A bit of history on this museum of history: Rabah was born in 1961 in Jerusalem, and is based in Ramallah, Palestine. Often bending institutional frameworks and established systems, he’s shaped organizations like Al Ma’mal Foundation for Contemporary Art, the Riwaq Biennial, and the Home Workspace Program, which provides interesting alternatives to educational programming in Lebanon. A previous artwork, United States of Palestine Airlines, London Office, was a storefront installation of a fictitious airline office, its airplanes covered in the logos of other airlines, its travel routes scrawled erratically over a map, with clocks frozen at different times, all set up in an empty office. The artist’s background in architecture is evident here, engineering experiences that leave visitors confused by the activity (or lack of it) in familiar situations.
The current iteration of the exhibition is titled “Pages 7, 8, 9,” bringing to life the 24 pages of the Museum’s newsletter. Each page is a large oil painting individually fitted in a large rack, and visitors are welcome to pull out each frame and examine the paintings, much like posters on display at a frame shop. Pages 7–9 are extracted and on display as a “painting show” in an adjacent room. Rabah has said that these pages are an important summary and point of reflection on the Museum’s ten-year history: an allegorical report on botany, and the case of five olive trees granted Swiss citizenship, as they’ve fulfilled the naturalization process by “residing” in Switzerland for the past twelve years. The complete newsletter is also printed, copies of which are stacked in boxes in the gallery and are free for guests to take.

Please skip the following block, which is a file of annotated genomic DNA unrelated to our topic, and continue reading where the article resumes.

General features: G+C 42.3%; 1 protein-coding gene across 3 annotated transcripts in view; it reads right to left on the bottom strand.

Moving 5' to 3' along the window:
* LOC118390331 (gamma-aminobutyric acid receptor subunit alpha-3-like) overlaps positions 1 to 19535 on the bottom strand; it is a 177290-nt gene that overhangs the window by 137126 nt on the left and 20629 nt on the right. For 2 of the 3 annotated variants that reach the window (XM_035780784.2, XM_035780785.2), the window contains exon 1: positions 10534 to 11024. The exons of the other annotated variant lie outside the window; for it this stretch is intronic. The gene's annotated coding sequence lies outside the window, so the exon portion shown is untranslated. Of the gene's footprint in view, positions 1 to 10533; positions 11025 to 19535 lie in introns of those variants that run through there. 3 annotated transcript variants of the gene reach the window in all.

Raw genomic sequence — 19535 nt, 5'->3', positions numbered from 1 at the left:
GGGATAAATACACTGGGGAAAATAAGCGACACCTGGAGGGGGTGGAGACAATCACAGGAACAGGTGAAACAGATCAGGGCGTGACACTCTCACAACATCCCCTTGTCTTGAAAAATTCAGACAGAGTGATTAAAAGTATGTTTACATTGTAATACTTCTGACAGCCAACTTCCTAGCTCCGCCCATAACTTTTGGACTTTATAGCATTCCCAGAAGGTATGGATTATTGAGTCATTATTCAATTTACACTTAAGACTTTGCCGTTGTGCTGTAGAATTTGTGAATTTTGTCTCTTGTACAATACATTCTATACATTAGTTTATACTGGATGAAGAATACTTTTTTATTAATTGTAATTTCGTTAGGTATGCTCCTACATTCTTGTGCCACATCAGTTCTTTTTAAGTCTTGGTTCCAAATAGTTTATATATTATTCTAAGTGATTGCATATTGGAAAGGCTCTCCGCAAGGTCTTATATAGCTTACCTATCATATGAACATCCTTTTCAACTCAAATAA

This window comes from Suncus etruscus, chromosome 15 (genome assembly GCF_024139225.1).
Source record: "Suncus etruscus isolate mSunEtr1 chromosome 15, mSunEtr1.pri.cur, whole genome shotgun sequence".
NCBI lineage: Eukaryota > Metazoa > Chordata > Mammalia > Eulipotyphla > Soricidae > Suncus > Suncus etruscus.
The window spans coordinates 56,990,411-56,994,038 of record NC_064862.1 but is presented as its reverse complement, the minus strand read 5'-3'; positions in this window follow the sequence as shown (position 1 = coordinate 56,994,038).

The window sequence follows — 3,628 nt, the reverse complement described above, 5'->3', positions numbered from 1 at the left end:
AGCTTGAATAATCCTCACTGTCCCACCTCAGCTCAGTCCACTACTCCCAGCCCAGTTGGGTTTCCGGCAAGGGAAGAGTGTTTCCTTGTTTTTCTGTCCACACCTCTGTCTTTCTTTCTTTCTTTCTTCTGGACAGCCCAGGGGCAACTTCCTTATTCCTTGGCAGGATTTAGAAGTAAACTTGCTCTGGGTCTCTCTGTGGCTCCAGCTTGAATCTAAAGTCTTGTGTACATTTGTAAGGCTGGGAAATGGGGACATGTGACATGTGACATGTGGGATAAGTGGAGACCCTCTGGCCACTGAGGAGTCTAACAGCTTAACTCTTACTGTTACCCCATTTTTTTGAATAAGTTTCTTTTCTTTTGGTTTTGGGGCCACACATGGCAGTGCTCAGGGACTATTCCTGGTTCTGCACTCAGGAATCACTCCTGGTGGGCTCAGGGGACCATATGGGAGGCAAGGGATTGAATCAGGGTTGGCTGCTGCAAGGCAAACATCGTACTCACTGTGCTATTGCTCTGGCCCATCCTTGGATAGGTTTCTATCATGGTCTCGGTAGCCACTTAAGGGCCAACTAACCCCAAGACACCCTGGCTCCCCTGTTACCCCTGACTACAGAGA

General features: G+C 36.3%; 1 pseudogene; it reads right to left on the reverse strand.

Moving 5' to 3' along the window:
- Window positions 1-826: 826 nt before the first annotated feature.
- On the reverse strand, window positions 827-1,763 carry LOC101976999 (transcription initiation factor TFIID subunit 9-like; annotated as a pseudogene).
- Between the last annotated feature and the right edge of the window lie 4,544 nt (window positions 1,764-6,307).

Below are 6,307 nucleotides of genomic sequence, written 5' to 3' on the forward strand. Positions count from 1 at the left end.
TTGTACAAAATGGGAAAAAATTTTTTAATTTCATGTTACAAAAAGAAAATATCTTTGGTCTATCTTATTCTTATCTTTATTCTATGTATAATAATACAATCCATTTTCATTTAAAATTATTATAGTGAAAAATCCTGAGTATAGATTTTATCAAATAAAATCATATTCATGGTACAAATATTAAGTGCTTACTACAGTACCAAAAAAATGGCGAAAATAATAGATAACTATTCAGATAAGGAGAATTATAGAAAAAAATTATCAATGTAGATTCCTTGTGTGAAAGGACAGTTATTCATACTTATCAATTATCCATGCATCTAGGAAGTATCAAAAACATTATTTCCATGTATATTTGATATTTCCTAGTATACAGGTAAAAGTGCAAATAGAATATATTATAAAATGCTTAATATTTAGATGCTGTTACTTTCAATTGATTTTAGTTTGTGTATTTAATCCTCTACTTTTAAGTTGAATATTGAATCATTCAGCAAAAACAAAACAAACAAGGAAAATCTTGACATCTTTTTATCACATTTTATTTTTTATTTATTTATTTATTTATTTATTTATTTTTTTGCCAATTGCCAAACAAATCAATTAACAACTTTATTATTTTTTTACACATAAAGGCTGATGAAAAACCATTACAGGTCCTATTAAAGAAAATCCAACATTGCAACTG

Previously installed as part of the 2005 Istanbul Biennale, the Museum was situated apart from most other pavilions and set up inside a small structure that everyone was excluded from entering, and displaying a show curated from wares from its permanent collection titled “Palestine before Palestine.” With museum as medium, these fragments of Palestine are inherently framed as historical facts, weaved together as evidence of objective history, regardless of where and how many of these threads have been cut short. The collection of antiquities and curiosities delicately proposes that we question the inevitable politics of representation and citizenship, the tangible presence of absence in these gaps; in this way, the museum is at once object and concept.
A symposium with the artist about the exhibition will take place at e-flux in the Lower East Side this Saturday. You can read more about it here.